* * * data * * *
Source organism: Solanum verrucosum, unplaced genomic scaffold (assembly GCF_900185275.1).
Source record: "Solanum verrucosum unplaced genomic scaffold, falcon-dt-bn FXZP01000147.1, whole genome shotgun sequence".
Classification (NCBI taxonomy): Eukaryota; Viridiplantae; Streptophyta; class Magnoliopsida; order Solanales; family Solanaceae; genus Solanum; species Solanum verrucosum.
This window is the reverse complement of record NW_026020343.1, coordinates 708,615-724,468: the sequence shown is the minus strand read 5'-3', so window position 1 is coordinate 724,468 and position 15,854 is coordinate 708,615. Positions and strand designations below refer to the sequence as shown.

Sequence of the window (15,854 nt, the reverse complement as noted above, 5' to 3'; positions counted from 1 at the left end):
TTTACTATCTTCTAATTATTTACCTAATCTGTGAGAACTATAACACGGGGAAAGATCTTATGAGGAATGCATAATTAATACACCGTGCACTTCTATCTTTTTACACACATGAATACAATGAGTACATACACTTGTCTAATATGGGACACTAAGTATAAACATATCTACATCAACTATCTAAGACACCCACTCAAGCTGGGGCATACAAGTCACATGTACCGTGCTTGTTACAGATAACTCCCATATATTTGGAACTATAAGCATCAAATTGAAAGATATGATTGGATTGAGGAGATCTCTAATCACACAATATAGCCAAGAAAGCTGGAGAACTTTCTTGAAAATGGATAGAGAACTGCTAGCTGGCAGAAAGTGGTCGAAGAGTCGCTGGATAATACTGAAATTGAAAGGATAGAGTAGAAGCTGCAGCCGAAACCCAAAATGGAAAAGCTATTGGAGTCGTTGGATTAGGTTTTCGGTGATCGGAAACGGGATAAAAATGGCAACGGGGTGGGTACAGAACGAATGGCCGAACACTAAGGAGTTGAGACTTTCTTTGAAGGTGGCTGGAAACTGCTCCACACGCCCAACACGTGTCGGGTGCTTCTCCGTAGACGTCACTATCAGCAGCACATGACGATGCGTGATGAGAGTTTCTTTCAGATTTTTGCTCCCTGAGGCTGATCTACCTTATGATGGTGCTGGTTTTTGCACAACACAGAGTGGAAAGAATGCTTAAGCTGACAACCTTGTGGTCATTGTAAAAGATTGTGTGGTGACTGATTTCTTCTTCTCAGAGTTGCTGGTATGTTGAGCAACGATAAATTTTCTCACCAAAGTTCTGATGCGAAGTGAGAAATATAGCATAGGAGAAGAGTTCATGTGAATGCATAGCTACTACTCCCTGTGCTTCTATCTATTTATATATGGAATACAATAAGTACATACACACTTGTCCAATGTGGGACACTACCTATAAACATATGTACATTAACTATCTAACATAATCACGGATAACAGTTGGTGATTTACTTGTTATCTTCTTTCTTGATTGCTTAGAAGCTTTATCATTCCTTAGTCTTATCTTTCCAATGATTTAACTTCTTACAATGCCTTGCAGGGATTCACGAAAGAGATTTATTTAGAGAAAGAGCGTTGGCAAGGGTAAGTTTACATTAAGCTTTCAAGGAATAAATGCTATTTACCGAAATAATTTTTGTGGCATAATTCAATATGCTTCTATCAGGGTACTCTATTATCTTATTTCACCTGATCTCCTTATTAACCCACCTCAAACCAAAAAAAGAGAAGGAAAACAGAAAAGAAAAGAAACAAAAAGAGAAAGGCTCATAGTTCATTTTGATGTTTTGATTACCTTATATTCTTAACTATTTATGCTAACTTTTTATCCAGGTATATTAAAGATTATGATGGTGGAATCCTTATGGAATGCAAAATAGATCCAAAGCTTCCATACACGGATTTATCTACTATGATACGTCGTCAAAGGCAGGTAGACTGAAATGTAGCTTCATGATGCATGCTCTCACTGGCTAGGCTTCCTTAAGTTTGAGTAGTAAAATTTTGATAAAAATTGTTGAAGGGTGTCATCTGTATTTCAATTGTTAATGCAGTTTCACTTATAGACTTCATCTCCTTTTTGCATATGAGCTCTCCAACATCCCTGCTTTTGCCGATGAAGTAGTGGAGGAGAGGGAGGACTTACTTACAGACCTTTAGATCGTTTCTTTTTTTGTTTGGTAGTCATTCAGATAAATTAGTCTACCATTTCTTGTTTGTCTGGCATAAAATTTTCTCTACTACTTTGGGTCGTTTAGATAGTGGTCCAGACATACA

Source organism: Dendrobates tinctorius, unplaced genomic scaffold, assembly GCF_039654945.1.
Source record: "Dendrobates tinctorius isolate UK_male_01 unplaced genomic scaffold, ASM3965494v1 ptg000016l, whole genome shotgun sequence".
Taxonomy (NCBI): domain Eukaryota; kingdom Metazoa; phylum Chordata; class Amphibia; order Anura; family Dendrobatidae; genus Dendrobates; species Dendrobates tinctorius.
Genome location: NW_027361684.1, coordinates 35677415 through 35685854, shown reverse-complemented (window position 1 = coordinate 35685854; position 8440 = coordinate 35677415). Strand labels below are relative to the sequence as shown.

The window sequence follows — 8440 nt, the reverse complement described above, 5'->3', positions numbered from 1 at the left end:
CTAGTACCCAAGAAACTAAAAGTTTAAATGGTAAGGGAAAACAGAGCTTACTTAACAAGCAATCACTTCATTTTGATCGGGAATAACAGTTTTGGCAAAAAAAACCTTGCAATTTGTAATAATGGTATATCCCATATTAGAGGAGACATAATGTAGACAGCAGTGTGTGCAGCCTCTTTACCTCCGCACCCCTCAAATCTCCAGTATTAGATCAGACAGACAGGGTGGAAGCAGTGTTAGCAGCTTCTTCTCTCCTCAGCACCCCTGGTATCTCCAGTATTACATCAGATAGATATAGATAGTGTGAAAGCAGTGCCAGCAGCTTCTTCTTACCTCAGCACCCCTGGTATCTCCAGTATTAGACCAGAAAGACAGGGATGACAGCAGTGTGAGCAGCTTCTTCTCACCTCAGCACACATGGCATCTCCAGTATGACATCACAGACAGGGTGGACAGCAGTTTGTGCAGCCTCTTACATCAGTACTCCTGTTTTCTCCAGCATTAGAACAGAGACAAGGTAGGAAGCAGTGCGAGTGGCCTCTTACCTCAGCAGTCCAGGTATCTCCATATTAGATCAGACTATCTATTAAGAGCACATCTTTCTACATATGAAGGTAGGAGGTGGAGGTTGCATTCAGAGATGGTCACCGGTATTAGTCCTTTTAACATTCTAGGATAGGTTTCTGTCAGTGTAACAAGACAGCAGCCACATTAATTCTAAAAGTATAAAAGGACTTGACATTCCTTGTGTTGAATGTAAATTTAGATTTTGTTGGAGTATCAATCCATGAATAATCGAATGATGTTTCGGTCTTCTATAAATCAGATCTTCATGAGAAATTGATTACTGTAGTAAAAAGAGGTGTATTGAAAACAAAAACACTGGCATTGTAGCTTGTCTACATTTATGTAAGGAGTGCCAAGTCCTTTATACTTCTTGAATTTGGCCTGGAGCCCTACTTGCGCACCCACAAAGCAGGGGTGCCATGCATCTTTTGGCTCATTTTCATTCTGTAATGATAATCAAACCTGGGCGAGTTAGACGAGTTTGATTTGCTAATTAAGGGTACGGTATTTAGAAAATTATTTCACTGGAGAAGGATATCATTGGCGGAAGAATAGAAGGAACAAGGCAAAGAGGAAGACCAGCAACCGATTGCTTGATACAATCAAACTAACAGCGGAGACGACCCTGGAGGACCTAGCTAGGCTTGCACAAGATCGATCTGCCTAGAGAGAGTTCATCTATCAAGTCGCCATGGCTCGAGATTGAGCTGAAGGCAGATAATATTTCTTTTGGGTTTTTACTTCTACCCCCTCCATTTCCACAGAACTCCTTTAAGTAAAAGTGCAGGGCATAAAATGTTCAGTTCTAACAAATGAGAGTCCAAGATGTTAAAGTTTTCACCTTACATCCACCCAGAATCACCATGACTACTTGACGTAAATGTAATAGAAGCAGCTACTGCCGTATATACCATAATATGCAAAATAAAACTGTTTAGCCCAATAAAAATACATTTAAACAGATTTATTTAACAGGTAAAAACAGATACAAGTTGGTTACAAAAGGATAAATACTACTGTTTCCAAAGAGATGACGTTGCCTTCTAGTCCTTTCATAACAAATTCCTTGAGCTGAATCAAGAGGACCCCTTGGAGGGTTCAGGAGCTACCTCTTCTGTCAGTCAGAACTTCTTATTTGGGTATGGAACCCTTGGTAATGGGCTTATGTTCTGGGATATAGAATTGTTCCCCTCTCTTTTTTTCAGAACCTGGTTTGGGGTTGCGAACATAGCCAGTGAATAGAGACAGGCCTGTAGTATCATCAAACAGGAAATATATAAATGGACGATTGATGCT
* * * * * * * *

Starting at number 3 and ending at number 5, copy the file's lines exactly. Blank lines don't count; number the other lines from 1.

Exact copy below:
Classification (NCBI taxonomy): Eukaryota; Viridiplantae; Streptophyta; class Magnoliopsida; order Solanales; family Solanaceae; genus Solanum; species Solanum verrucosum.
This window is the reverse complement of record NW_026020343.1, coordinates 708,615-724,468: the sequence shown is the minus strand read 5'-3', so window position 1 is coordinate 724,468 and position 15,854 is coordinate 708,615. Positions and strand designations below refer to the sequence as shown.

Sequence of the window (15,854 nt, the reverse complement as noted above, 5' to 3'; positions counted from 1 at the left end):